There is map evidence of the designed landscape from 1725 when William Adam drew up a plan of the grounds; the survey dated 1759 is reputed to be a copy of this plan. Although the fine detail of the design has disappeared today, the layout is substantially the same.
Newliston was owned from the early fifteenth century by the Dundas family until the 2nd Lord Stair inherited it from his mother Elizabeth, the eighth and last Dundas of Newliston in her own right. In 1665 she married Sir John Dalrymple who became the 1st Earl of Stair and lived at Castle Kennedy. The 2nd Lord Stair is reputed to have been a founding member of the Honourable Society for the Improvement of Agriculture, and he carried out extensive works both at Newliston and Castle Kennedy. He was Ambassador at Versailles between 1715- 1720 and brought back to Newliston the formal French style of garden, complete with cascades, canals, ponds, terraces, avenues and serpentine walks. A plan of 1725 by William Adam is at Blenheim Palace (Lord Stair served under the Duke of Marlborough and sent him the plan of his new 'seat'), but whether Lord Stair employed Adam to design the gardens in detail is not known. He certainly drew up plans in 1723 for a grand house which was never built (Vitruvius Scoticus); however, the stable-block of 1723 is built in William Adam's style and he was paid 150 pounds at this time by Lord Stair.
The garden layout has also been attributed to Switzer but, in the absence of any records, it seems likely that Lord Stair himself would have introduced the Formal French style from Versailles. The gardens were laid out between 1722-44 by a reputed 200 workmen who possibly included troops from the Scots Greys stationed at Newliston as a bodyguard. Lord Stair was Field Marshal at the battle of Dettingen, 1743, and later called up as Commander in Chief of South Britain against the Jacobite uprising of 1745. Stories that the garden layout was designed to correspond with the battle array at Dettingen were refuted in the Stair Annals of 1875 but the Union Jack pattern of the Hercules Wood may well have been a celebration of the victory.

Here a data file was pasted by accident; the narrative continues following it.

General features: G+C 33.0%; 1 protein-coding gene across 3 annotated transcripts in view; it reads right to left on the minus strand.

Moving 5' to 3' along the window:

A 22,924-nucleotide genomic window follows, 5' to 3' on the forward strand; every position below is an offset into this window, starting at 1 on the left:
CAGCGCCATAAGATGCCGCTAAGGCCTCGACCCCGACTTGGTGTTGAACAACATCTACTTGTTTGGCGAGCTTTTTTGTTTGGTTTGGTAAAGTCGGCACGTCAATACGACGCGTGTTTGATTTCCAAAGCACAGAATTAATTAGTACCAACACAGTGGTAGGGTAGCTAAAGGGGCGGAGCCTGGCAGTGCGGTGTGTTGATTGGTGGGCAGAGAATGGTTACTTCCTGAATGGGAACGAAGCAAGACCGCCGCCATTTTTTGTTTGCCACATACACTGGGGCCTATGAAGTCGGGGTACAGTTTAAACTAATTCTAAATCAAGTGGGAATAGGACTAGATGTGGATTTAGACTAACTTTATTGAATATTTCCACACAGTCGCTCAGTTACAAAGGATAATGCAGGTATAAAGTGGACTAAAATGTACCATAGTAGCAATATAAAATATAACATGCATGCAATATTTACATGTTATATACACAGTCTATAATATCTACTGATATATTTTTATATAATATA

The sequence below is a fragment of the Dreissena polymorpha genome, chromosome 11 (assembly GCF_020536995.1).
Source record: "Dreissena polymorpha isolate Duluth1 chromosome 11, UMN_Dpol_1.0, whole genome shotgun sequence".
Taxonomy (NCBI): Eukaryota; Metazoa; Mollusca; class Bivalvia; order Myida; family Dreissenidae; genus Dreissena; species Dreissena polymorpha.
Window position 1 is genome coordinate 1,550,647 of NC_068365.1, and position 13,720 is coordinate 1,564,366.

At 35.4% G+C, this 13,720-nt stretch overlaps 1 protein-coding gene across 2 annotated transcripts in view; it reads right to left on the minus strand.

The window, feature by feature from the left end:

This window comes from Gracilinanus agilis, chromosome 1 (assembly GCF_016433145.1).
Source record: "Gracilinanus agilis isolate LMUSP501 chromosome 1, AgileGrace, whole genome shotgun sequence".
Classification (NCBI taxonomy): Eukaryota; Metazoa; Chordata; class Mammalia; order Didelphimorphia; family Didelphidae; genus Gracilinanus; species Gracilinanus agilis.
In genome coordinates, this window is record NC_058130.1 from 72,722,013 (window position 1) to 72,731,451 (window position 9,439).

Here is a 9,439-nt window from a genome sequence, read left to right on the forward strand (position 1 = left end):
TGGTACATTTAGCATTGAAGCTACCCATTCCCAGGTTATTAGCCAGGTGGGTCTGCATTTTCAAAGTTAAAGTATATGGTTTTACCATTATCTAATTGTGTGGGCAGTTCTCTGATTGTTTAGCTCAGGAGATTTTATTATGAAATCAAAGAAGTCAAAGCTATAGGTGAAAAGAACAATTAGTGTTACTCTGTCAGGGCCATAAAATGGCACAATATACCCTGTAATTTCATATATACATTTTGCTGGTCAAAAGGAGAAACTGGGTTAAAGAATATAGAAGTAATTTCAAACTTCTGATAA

After the death of Lord Stair in 1747 Newliston was sold to Roger Hog, a London merchant from a Berwickshire family. The old house was lived in until 1792 when Roger's son Thomas employed Robert Adam to build a new house. Thomas's son Roger (artist of the 1790 painting of the old house) succeeded in 1827 and died unmarried in 1833 when it passed to his half-brother James Maitland Hog, most of the furniture going to his sister. Loudon, writing in 1820, refers to the former terraces and curious flights of steps being obliterated at the beginning of the century; however, as the remnant banks correspond today with a survey plan of 1759, it is difficult to determine how much was lost at this time. In 1835 W.S. Gilpin was commissioned to work at Newliston and the south drive was grassed over and a spinney planted at its south end. The lines of the longer west and east avenues were also softened. Gilpin gave evidence to the railway enquiry of 1835, (ref. SRO BR PYBS 1/7 1837}. Since that time no major alterations have been made and some replacement planting has been undertaken. The present owner's grandfather specialised in collecting shrub roses. The present owner, Mr James Findlay, succeeded his uncle in 1972 and has continued the family policy of replacement planting.